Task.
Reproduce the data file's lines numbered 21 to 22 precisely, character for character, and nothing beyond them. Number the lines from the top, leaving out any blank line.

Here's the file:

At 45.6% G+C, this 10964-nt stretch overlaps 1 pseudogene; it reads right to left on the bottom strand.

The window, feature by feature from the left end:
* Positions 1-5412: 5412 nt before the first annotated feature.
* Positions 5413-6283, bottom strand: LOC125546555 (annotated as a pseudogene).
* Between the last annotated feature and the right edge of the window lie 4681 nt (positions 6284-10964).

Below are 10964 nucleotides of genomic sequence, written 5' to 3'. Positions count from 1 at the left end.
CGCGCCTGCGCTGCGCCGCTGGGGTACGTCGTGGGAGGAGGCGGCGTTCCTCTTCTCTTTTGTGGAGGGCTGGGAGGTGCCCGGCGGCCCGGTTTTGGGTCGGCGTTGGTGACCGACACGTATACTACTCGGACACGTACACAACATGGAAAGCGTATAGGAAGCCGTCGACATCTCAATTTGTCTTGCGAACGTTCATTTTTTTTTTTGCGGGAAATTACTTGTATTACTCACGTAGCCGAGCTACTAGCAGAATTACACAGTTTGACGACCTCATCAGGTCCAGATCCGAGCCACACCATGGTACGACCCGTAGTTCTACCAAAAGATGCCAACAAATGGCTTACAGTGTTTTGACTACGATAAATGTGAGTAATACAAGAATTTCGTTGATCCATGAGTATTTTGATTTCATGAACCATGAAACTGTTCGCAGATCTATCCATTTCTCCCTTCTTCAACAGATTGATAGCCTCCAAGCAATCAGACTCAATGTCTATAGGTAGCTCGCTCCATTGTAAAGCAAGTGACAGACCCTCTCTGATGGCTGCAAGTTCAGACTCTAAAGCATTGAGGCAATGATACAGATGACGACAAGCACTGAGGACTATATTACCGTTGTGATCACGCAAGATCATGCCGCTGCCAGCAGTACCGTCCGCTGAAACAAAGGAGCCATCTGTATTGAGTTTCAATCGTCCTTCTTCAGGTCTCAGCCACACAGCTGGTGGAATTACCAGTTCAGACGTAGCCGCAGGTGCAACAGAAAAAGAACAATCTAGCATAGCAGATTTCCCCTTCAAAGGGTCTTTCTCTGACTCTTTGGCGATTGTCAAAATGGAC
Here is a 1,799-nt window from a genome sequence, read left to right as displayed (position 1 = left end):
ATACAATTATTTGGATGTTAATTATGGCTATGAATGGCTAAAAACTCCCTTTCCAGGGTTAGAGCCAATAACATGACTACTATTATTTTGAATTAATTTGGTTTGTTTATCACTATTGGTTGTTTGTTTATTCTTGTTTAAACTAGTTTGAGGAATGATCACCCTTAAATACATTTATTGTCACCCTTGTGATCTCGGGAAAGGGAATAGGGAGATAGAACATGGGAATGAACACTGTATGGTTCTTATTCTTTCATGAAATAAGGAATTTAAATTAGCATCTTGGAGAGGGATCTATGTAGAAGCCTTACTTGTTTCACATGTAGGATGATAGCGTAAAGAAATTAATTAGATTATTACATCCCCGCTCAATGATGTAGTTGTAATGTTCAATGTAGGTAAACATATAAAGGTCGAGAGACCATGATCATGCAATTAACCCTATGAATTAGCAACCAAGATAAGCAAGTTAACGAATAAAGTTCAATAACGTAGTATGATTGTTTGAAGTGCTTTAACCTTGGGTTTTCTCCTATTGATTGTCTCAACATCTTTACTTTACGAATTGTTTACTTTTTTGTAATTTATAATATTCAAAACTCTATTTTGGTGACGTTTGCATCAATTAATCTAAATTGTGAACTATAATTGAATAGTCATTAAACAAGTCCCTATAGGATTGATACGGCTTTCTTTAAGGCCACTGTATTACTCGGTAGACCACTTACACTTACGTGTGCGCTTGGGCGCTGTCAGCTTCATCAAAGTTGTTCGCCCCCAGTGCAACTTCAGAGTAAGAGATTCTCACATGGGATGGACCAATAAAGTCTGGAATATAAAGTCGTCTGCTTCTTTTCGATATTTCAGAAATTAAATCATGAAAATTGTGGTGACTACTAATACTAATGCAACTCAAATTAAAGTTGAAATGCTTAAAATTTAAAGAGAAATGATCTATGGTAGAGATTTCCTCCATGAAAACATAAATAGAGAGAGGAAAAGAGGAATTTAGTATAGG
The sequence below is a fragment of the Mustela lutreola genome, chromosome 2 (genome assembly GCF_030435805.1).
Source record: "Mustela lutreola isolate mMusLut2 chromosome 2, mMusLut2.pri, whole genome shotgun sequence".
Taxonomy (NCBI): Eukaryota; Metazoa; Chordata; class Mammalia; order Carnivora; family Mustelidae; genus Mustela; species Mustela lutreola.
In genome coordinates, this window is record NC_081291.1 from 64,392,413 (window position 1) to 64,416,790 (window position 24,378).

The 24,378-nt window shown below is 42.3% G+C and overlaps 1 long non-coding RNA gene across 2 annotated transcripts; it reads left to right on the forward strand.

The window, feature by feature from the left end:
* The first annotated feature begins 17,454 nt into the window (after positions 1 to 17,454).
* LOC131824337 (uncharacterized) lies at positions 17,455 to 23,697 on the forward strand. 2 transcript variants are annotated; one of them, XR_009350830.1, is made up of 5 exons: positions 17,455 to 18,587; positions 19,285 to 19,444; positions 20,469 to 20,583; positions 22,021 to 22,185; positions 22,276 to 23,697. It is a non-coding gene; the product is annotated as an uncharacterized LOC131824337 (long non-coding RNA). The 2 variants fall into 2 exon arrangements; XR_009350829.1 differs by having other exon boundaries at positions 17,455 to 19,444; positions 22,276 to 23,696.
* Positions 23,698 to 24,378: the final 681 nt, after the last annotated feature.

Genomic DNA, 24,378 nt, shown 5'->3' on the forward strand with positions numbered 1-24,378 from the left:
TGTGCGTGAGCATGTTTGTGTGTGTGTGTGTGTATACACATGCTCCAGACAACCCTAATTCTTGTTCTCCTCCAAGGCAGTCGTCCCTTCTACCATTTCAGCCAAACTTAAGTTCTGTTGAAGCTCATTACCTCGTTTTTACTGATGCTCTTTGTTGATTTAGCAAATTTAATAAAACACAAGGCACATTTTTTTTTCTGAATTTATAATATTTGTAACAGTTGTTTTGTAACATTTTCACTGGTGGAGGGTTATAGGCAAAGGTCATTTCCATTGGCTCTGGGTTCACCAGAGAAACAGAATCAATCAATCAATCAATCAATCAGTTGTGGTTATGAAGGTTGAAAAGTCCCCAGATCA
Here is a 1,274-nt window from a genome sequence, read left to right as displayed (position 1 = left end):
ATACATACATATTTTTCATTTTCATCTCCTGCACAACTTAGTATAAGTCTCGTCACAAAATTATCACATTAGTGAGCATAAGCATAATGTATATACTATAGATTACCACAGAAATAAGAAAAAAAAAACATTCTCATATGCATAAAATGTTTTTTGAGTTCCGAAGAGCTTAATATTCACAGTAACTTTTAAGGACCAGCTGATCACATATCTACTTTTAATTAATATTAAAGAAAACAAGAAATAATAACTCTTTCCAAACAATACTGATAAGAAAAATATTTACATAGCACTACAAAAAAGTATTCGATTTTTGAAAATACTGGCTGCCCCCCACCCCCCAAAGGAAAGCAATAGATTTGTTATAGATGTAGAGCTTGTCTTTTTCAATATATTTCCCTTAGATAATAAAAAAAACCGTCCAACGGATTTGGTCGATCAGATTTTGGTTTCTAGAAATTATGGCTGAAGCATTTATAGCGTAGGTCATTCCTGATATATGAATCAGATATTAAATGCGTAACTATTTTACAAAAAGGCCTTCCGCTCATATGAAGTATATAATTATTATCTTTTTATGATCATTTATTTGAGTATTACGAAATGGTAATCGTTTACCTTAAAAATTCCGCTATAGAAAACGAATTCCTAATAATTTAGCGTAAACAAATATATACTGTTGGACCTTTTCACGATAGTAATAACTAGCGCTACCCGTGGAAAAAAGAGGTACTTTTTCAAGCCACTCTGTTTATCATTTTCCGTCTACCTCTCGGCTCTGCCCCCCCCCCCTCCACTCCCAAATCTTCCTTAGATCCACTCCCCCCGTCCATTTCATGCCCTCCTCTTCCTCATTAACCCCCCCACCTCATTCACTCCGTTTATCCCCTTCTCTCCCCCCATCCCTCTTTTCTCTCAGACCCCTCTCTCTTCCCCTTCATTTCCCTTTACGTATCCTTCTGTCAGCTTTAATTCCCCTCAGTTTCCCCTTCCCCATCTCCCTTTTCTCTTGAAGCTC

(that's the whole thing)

Here is a 1,274-nt window from a genome sequence, read left to right as displayed (position 1 = left end):
ATACATACATATTTTTCATTTTCATCTCCTGCACAACTTAGTATAAGTCTCGTCACAAAATTATCACATTAGTGAGCATAAGCATAATGTATATACTATAGATTACCACAGAAATAAGAAAAAAAAAACATTCTCATATGCATAAAATGTTTTTTGAGTTCCGAAGAGCTTAATATTCACAGTAACTTTTAAGGACCAGCTGATCACATATCTACTTTTAATTAATATTAAAGAAAACAAGAAATAATAACTCTTTCCAAACAATACTGATAAGAAAAATATTTACATAGCACTACAAAAAAGTATTCGATTTTTGAAAATACTGGCTGCCCCCCACCCCCCAAAGGAAAGCAATAGATTTGTTATAGATGTAGAGCTTGTCTTTTTCAATATATTTCCCTTAGATAATAAAAAAAACCGTCCAACGGATTTGGTCGATCAGATTTTGGTTTCTAGAAATTATGGCTGAAGCATTTATAGCGTAGGTCATTCCTGATATATGAATCAGATATTAAATGCGTAACTATTTTACAAAAAGGCCTTCCGCTCATATGAAGTATATAATTATTATCTTTTTATGATCATTTATTTGAGTATTACGAAATGGTAATCGTTTACCTTAAAAATTCCGCTATAGAAAACGAATTCCTAATAATTTAGCGTAAACAAATATATACTGTTGGACCTTTTCACGATAGTAATAACTAGCGCTACCCGTGGAAAAAAGAGGTACTTTTTCAAGCCACTCTGTTTATCATTTTCCGTCTACCTCTCGGCTCTGCCCCCCCCCCCTCCACTCCCAAATCTTCCTTAGATCCACTCCCCCCGTCCATTTCATGCCCTCCTCTTCCTCATTAACCCCCCCACCTCATTCACTCCGTTTATCCCCTTCTCTCCCCCCATCCCTCTTTTCTCTCAGACCCCTCTCTCTTCCCCTTCATTTCCCTTTACGTATCCTTCTGTCAGCTTTAATTCCCCTCAGTTTCCCCTTCCCCATCTCCCTTTTCTCTTGAAGCTC